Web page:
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September 22, 2020

 

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Czech Public Defender of Rights says he is against "special treatment" for Romani people

20.7.2020 8:31
Stanislav Křeček in a report broadcast by the Prima TV station in February 2016 (PHOTO:  TV Prima).
Stanislav Křeček in a report broadcast by the Prima TV station in February 2016 (PHOTO: TV Prima).

The question has been raised recently of whether racism in relation to Romani people is a problem in the Czech Republic. According to the Czech Public Defender of Rights, Stanislav Křeček, discrimination against Romani people here is just a "marginal" problem.

In an interview with news server Seznamzprávy.cz (translated below), the ombudsman discussed his opinions of Romani people and their situation. The interview was a follow-up to his recent commentary in the daily Právo, and a previous response from Romea.cz to his commentary can be found here.

14 July 2020 interview with the Czech ombudsman on Seznamzprávy.cz

Q: "The labor of Black slaves in the past was a significant contribution to the creation of wealth in the USA. The same thing cannot be said about European Roma, under any circumstances," you have written in Právo in association with the "Black Lives Matter" movement. Does a member of an ethnic group have to "earn" his or her rights?

A: Under no circumstances. Those rights are given by the law, by the Constitution and such. You don't earn a right, you either have it or you do not.

Q: How are we to comprehend what you have written, then? That while the Black people worked for their rights on plantations, Romani people do not deserve rights because they were never slaves? [Translator's Note: Romani people were in fact enslaved in what is today Romania beginning in the 14th century, a situation that lasted until 1860].

A: I never wrote anything of the sort. Nothing of the sort is there. The problem is that Romani people have never managed to be integrated into European society, not anywhere in Europe, and that is the problem European civilization is dragging along together. Integration does not exist here, we are doing our best, in vain, to catch up, to do it, but for the time being we are not succeeding.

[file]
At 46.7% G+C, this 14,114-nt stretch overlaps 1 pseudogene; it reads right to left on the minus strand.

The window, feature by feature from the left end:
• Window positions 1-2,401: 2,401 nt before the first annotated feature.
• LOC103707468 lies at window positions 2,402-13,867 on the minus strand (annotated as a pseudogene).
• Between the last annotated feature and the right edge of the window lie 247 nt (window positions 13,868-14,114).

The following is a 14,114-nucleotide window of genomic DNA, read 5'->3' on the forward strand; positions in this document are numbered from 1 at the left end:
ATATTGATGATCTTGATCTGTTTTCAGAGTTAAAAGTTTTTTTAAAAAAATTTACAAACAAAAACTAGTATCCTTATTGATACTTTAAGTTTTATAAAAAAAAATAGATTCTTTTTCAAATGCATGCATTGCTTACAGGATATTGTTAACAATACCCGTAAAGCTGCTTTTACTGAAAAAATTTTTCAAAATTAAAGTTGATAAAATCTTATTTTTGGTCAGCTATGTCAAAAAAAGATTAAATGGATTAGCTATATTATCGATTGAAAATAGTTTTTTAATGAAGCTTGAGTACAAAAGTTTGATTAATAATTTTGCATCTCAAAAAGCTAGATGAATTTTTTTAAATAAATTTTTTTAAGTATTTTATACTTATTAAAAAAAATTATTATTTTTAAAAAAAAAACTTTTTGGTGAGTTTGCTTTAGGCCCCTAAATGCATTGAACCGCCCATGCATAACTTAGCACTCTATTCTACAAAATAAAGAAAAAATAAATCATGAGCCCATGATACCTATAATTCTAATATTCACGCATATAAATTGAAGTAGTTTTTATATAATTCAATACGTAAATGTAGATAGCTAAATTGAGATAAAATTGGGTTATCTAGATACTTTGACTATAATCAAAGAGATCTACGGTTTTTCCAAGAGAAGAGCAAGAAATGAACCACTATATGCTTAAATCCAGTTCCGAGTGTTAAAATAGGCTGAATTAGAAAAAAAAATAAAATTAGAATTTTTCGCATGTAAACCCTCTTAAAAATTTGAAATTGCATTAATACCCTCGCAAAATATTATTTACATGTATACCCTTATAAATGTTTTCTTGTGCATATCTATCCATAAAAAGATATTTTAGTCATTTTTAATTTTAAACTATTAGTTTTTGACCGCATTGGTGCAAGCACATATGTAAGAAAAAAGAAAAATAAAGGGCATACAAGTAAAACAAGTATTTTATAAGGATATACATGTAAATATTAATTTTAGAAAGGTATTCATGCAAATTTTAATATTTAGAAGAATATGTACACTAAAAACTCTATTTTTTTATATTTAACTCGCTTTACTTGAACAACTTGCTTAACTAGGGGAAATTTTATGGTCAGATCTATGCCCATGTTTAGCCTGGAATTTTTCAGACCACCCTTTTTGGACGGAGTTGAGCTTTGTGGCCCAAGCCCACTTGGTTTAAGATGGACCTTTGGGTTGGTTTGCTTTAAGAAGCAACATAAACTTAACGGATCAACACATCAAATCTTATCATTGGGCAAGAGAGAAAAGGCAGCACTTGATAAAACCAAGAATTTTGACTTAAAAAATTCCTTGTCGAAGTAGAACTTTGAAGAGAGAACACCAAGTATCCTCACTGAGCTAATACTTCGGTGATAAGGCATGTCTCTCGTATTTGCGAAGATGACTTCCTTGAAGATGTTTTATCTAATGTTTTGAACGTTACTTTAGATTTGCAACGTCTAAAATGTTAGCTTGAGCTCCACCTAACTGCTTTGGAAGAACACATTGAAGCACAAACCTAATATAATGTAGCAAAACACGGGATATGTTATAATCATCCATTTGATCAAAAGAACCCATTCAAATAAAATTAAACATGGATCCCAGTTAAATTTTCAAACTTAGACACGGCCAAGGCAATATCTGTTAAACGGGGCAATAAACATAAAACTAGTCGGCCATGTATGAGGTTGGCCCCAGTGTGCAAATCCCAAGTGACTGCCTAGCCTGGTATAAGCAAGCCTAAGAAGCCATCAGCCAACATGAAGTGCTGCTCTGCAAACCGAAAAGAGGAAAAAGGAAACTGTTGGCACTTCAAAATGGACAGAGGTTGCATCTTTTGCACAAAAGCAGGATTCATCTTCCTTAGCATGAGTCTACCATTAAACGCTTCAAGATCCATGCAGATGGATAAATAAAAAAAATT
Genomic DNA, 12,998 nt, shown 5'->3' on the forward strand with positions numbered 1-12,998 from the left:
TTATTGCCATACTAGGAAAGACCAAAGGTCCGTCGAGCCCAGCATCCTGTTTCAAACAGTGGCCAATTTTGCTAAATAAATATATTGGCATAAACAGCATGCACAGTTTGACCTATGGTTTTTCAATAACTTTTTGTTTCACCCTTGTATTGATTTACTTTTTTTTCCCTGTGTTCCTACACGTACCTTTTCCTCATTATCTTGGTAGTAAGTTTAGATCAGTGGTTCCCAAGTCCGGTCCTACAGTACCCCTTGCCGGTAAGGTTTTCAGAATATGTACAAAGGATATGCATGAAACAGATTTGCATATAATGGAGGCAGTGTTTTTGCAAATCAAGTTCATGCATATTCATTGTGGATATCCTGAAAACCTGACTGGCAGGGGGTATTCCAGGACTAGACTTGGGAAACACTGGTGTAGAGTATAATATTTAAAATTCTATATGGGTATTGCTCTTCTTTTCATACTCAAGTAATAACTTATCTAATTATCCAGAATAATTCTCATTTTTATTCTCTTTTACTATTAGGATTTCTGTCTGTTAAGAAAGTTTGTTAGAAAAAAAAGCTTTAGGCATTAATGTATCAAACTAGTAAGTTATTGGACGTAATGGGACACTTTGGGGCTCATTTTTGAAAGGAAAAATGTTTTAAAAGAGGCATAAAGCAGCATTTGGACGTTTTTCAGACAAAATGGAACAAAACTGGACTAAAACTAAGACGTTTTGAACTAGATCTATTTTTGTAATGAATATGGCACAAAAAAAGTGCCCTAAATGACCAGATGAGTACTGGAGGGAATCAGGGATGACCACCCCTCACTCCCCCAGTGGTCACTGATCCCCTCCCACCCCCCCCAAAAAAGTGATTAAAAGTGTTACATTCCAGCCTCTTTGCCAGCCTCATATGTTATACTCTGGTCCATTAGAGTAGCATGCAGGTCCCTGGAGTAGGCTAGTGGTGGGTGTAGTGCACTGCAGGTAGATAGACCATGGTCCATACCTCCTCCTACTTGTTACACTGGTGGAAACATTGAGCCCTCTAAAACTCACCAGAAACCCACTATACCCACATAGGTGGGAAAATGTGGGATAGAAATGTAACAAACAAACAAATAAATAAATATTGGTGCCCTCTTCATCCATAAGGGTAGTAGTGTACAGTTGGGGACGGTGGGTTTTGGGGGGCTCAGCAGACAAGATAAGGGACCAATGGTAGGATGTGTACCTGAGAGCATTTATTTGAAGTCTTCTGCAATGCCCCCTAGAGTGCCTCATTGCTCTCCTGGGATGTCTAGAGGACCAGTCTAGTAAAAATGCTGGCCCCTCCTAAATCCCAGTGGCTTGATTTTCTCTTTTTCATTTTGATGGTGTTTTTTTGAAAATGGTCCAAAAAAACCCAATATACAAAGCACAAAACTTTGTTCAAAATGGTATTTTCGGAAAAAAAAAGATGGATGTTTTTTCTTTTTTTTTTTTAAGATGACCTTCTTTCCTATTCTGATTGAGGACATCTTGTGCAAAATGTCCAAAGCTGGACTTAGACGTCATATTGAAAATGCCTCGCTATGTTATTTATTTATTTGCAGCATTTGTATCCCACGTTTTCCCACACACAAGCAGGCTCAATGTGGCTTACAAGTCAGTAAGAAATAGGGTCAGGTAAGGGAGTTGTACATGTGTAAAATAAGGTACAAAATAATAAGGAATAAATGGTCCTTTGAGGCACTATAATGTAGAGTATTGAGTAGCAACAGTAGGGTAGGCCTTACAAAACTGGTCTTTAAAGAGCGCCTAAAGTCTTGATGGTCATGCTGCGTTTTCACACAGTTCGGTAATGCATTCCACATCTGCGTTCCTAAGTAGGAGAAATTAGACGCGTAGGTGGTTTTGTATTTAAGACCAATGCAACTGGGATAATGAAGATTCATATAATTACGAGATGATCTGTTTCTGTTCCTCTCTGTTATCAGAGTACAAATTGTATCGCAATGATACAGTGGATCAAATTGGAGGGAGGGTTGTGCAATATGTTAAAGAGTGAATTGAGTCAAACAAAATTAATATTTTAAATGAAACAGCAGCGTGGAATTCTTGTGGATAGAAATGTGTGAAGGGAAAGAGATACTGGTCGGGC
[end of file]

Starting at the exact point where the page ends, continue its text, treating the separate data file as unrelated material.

Q: Why, then, did you write about slave labor in assocation with Czech Roma?

A: There is nothing of the sort in what I wrote, there is no association between the slave labor of Black people and Romani people.

Q: You wrote about it, though: "The labor of Black slaves in the past was a significant contribution to the creation of wealth in the USA. The same thing cannot be said about European Roma, under any circumstances." Why did you write that?

A: Under no circumstances is there any association with any slave labor here. This is about the position of these minorities in different regions, it's not about anything else.

Q: Will you please answer my question about why you wrote that, then? How are we to comprehend this sentence of yours?

A: Again, I reiterate, the problem is the intergration of the Romani minority or ethnic Roma into European structures. There is nothing else to it here.

Q: You also wrote in your commentary that the legal position of Romani people is absolutely equal. Does that mean, in your opinion, that Romani people are not discriminated against in the Czech Republic?

A: Discrimination exists, just as in other parts of the world or in other states, but it decidedly is not a characteristic problem of Czech society. Definitely not.

Q: Is it a problem the ombudsman should address?

A: Yes. According to the powers entrusted in me by the Chamber of Deputies, the ombudsman does address discrimination, yes. However, according to what comes to us, this is not a problem, because people practically never complain about such discrimination to us, which is evidence of it being not such a problem for Czech society as some publicists allege. That power has been entrusted to us, we are involved with it, we have a special department for it, but an absolute minimum of the complaints people bring to us are about that. 

Q: Maybe that's because those complaints involve a minority. The ombudsman is somewhat a reflection of what the majority wants, after all, because he is chosen by the Chamber of Deputies from candidates proposed by the President and the Senate. Doesn't that mean you should defend the voice of those who are not well-heard even more?

A: Society doesn't work like that. Rights do not just belong to those who are heard. Everybody has the same rights. Being a member of a minority does not give you any other special rights than a member of the majority has. National minorities are something else, they have their own special position, by law, but most Roma are not concerned about that.

Q: When you wrote that the legal position of Romani people is absolutely equal, do you believe that is the case in reality, then? Isn't the position equal only on paper?